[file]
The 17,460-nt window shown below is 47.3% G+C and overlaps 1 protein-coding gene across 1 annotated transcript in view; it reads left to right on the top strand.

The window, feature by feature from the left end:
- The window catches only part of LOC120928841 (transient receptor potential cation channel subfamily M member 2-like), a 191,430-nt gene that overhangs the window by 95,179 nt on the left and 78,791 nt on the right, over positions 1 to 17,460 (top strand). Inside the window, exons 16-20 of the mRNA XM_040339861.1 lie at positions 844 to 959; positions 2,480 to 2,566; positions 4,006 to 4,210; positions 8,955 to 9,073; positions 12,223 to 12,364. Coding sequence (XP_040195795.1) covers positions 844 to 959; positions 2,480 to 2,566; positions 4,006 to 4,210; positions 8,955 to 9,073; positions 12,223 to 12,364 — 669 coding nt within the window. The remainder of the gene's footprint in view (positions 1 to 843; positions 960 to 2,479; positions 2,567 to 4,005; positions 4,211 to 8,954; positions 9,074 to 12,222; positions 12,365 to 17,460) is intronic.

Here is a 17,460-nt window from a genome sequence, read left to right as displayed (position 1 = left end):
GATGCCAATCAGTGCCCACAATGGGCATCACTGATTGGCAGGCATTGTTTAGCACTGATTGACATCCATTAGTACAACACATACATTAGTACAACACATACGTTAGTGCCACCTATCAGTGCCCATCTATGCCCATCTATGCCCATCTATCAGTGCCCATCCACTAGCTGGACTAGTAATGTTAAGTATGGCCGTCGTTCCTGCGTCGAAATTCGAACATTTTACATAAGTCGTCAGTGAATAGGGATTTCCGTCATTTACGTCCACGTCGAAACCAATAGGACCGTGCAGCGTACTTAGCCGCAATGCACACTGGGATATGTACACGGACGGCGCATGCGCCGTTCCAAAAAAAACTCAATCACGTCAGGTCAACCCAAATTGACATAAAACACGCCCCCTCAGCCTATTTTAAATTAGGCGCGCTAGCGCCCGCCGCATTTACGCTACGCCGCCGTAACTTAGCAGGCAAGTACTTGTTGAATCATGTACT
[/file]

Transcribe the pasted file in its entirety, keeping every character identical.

The 17,460-nt window shown below is 47.3% G+C and overlaps 1 protein-coding gene across 1 annotated transcript in view; it reads left to right on the top strand.

The window, feature by feature from the left end:
- The window catches only part of LOC120928841 (transient receptor potential cation channel subfamily M member 2-like), a 191,430-nt gene that overhangs the window by 95,179 nt on the left and 78,791 nt on the right, over positions 1 to 17,460 (top strand). Inside the window, exons 16-20 of the mRNA XM_040339861.1 lie at positions 844 to 959; positions 2,480 to 2,566; positions 4,006 to 4,210; positions 8,955 to 9,073; positions 12,223 to 12,364. Coding sequence (XP_040195795.1) covers positions 844 to 959; positions 2,480 to 2,566; positions 4,006 to 4,210; positions 8,955 to 9,073; positions 12,223 to 12,364 — 669 coding nt within the window. The remainder of the gene's footprint in view (positions 1 to 843; positions 960 to 2,479; positions 2,567 to 4,005; positions 4,211 to 8,954; positions 9,074 to 12,222; positions 12,365 to 17,460) is intronic.

Here is a 17,460-nt window from a genome sequence, read left to right as displayed (position 1 = left end):
GATGCCAATCAGTGCCCACAATGGGCATCACTGATTGGCAGGCATTGTTTAGCACTGATTGACATCCATTAGTACAACACATACATTAGTACAACACATACGTTAGTGCCACCTATCAGTGCCCATCTATGCCCATCTATGCCCATCTATCAGTGCCCATCCACTAGCTGGACTAGTAATGTTAAGTATGGCCGTCGTTCCTGCGTCGAAATTCGAACATTTTACATAAGTCGTCAGTGAATAGGGATTTCCGTCATTTACGTCCACGTCGAAACCAATAGGACCGTGCAGCGTACTTAGCCGCAATGCACACTGGGATATGTACACGGACGGCGCATGCGCCGTTCCAAAAAAAACTCAATCACGTCAGGTCAACCCAAATTGACATAAAACACGCCCCCTCAGCCTATTTTAAATTAGGCGCGCTAGCGCCCGCCGCATTTACGCTACGCCGCCGTAACTTAGCAGGCAAGTACTTGTTGAATCATGTACT